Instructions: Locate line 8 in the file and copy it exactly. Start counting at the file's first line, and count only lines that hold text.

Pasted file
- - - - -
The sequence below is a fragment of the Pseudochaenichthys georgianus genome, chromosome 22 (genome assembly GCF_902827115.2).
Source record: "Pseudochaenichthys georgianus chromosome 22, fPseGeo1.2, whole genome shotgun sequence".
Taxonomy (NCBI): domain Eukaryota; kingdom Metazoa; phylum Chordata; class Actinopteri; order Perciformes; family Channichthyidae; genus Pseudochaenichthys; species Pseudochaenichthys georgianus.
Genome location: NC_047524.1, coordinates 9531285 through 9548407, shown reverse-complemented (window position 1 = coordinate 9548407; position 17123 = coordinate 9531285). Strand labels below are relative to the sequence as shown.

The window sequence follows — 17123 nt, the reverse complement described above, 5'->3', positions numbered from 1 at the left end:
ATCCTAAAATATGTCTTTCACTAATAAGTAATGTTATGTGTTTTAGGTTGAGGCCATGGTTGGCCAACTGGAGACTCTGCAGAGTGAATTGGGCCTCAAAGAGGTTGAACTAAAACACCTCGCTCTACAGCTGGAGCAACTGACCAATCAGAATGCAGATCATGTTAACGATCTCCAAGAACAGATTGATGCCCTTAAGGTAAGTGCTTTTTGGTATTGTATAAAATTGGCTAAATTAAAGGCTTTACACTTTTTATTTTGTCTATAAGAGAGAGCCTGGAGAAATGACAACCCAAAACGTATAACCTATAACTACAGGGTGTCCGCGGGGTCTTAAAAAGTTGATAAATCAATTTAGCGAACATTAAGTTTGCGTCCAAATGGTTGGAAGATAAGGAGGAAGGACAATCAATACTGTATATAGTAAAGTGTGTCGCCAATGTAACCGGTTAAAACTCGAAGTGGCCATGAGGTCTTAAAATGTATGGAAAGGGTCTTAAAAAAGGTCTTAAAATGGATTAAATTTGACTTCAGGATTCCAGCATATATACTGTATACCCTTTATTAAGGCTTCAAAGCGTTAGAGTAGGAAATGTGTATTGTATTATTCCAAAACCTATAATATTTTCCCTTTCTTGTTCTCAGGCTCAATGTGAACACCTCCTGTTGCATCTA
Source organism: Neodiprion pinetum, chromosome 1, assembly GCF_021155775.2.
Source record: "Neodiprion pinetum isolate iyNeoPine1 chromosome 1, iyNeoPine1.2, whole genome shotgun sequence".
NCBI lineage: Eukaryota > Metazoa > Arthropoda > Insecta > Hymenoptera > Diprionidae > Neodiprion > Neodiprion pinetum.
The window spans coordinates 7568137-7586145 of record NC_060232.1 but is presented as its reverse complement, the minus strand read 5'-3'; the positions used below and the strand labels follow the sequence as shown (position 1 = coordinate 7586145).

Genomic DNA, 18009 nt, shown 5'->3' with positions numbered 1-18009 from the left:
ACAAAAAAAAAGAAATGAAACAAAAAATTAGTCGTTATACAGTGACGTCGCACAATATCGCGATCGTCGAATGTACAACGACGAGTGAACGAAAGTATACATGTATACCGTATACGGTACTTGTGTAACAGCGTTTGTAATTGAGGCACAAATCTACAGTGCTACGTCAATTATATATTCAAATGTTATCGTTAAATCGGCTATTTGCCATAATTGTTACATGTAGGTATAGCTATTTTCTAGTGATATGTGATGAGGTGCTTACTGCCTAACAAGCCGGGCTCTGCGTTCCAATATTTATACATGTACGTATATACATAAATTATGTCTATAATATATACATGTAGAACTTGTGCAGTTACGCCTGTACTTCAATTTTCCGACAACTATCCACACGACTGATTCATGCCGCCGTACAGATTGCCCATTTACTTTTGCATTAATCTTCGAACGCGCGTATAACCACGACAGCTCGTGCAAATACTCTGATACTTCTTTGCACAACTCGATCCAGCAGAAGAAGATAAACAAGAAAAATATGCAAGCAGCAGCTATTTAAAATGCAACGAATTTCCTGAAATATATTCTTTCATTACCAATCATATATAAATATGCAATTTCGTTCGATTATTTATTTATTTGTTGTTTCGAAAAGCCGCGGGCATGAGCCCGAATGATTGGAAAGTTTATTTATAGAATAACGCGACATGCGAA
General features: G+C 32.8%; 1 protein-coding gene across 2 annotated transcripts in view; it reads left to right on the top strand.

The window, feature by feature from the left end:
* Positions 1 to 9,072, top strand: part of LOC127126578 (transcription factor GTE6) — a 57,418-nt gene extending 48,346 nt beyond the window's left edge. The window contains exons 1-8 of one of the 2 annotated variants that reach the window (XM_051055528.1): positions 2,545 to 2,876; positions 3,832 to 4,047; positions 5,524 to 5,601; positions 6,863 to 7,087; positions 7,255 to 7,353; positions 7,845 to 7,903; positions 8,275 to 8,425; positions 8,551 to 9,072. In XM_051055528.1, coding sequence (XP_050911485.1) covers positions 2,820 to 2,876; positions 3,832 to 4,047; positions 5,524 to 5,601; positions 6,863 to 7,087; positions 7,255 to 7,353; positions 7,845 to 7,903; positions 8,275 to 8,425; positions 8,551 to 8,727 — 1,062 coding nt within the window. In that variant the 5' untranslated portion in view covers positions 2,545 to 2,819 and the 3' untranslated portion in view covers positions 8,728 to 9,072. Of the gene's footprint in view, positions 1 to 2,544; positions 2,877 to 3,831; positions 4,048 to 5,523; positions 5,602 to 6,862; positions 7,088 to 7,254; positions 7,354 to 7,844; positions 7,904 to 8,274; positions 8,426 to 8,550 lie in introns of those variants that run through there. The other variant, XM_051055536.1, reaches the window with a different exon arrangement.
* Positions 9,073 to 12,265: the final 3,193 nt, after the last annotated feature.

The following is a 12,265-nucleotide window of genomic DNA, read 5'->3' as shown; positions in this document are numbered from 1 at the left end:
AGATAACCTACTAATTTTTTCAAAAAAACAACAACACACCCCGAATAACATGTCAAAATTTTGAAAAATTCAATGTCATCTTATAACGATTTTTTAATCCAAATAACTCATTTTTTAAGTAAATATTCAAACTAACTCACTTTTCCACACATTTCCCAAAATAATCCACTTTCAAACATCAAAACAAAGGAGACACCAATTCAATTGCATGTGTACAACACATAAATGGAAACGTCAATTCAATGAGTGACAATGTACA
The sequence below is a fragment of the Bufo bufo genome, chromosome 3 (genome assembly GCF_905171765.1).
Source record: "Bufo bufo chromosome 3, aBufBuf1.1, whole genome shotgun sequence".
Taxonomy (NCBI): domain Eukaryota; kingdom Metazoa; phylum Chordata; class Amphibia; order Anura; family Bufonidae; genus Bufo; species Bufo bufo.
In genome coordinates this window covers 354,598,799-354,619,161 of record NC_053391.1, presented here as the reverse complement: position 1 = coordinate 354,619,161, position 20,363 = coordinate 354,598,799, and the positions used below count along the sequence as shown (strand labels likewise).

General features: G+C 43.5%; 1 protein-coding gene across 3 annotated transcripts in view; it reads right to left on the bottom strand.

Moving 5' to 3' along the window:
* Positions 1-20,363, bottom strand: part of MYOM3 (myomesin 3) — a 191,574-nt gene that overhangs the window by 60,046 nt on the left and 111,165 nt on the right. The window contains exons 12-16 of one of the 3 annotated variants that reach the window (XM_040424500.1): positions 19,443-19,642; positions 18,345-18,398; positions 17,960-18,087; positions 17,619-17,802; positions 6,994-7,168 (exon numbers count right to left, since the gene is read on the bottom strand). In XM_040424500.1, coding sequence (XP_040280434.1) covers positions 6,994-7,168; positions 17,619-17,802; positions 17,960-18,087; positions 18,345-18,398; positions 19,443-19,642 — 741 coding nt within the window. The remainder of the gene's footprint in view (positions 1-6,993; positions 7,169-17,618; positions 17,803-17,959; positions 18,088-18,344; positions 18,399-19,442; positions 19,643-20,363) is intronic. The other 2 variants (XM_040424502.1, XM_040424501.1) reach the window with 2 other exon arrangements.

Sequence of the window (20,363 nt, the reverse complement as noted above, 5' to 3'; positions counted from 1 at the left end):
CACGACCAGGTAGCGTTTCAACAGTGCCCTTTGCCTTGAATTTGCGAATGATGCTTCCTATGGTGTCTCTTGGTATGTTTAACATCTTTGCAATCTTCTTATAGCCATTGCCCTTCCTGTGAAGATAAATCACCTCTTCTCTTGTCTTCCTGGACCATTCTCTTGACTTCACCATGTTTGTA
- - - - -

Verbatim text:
Source record: "Neodiprion pinetum isolate iyNeoPine1 chromosome 1, iyNeoPine1.2, whole genome shotgun sequence".